Secure Status

Sept. 8, 2002

Secure Status

By Jodi Prill, Associate Editor

September 2002

About This Report

AIRPORT BUSINESS recently conducted in-depth interviews with representatives of some 15 U.S. airports regarding security. The concensus: There is a good chance the federal deadlines for baggage screening and security checkpoints will be met, despite the associated challenges.
Airport officials across the country have similar concerns: Where and how will the baggage screening equipment fit in each facility? What’s going to happen to the security force currently under contract?
— J.P.

Airport officials report progress, express concerns for meeting federal deadlines
Lockheed Martin and Boeing, consultants for TSA, are scheduled to make trips to more than 400 airports in order to assess the needs of each airport in meeting the November 19 deadline for security checkpoints, and the December 31 deadline for 100 percent baggage screening. AIRPORT BUSINESS conducted interviews with 15 airports across the country to find out where each is in this process and to hear the concerns airport officials.

Jerry Olson, director of Cheyenne (WY) and current American Associa-tion of Airport Executives chair, says Lockheed has visited his airport to discuss security checkpoint needs. He says a plan was submitted to the TSA, which would involve extending the current screening area by 30x15 feet.
Upon its review, TSA returned to Cheyenne a revised plan. Explains Olson, "Because of the deadline and budgetary concerns, they’ve come back to us and provided a modified plan basically cramming the equipment into the existing space, which creates three or four modifications to standards. So we have said, ’No, that’s not acceptable.’ We’re not going to open up a screening area that doesn’t meet the standards that the TSA itself has laid out, because of timing or budget reasons. I don’t want to come back years later when it’s full of people and again disrupt things."
Westchester County (NY) Airport recently met with Boeing’s representatives to review a possible solution to meeting the 100 percent baggage screening requirement.
"We’re assuming the Westchester size airports will use ETD and we discussed what we felt would be appropriate for our arrangement and they (the consultants) took that under advisement," says Joel Russell, airport manager. "If they use ETD in the area of the terminal that we are suggesting, the affect on the terminal as far as structure will be modest. However, it will have an impact on space available for passenger handling."
The terminal building at Westchester is only 4,200 sq. ft., which poses a problem for the airport. Russell explains, "We anticipate whatever space TSA asks for we don’t have in the terminal right now without dislodging a current tenant. We don’t exactly know where as an airport we’re going to accommodate them."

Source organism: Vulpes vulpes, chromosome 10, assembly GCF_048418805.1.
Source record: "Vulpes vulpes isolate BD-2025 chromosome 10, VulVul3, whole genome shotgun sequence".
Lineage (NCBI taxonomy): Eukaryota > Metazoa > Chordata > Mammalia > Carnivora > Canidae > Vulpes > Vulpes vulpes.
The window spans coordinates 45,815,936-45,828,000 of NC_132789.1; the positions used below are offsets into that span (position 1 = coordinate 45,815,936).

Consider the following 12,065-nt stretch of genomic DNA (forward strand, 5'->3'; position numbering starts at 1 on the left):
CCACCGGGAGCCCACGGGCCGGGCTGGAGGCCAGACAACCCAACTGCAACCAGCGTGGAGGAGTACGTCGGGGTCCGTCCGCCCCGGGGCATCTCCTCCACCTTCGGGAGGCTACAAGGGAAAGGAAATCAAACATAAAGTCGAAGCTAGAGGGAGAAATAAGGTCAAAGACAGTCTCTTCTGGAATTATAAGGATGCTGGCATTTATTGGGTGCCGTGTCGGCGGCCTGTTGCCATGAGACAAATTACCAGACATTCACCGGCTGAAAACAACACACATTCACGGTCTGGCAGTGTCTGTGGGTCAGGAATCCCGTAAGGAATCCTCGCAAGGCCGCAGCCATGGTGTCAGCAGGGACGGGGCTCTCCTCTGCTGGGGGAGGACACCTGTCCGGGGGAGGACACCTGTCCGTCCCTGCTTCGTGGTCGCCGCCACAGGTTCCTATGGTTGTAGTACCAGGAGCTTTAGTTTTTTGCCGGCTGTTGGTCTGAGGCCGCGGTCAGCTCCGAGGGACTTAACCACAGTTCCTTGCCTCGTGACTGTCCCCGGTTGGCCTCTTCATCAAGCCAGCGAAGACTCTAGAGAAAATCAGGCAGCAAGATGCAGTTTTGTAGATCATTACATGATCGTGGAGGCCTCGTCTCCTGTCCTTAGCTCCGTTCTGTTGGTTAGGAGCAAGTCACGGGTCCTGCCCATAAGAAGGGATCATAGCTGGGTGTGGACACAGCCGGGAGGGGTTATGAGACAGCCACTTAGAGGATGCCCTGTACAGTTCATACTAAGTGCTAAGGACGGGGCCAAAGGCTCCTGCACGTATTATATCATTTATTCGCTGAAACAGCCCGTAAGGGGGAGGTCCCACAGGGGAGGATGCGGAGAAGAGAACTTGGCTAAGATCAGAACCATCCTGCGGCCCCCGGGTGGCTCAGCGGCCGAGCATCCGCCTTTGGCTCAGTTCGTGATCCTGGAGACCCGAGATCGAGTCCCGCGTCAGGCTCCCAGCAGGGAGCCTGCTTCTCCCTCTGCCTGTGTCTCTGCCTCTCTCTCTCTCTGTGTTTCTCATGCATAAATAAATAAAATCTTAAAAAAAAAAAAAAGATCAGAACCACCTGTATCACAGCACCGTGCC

At Charlottesville-Albemarle (VA) Airport, TSA workers took over duties on August 13. At the time of this interview, Bryan Elliott, executive director, expected 27 to 32 TSA employees to assume responsibilities of screening baggage and handling checkpoint security.
LEOs and Airport Security

TSA has plans to dispatch federal law enforcement officials (LEOs) to airports around the nation. At Shreveport (LA) Airport, Harold Carpenter, chief of airport police, is worried about his job and the jobs of his employees, while Thomas Trudeau, director of Rutland (VT) State Airport has similar concerns for the officers he has contracted to serve his airport.

Carpenter explains, the airport has its own police force, separate from the downtown, with 35 employees. "I really need to talk with the FSD when he gets here to find out just what my people are going to be doing and what I’m going to be doing," Carpenter says. "I question why you really need to bring in a bunch of new federal people. Maybe some airports that don’t have their own security may need it, but we have a full-time department here. We can just assume any duty they want."
Thomas Trudeau, manager of Rutland (VT) State Airport, has several unanswered questions. His main issue right now is what’s going to happen to the state police the airport has been contracting to provide security thus far. "That was hard to do," he explains. "The big question they (officers) have is, ’Are we going to do this for a while [because] if we are, we should hire [more personnel]; or are you going to take these jobs away and man it with TSA law enforcement officers?’ I don’t have an answer for them."
Trudeau would like to be able to offer the officers some assurance regarding whether or not they will be needed, but so far the TSA hasn’t been able to address his concern.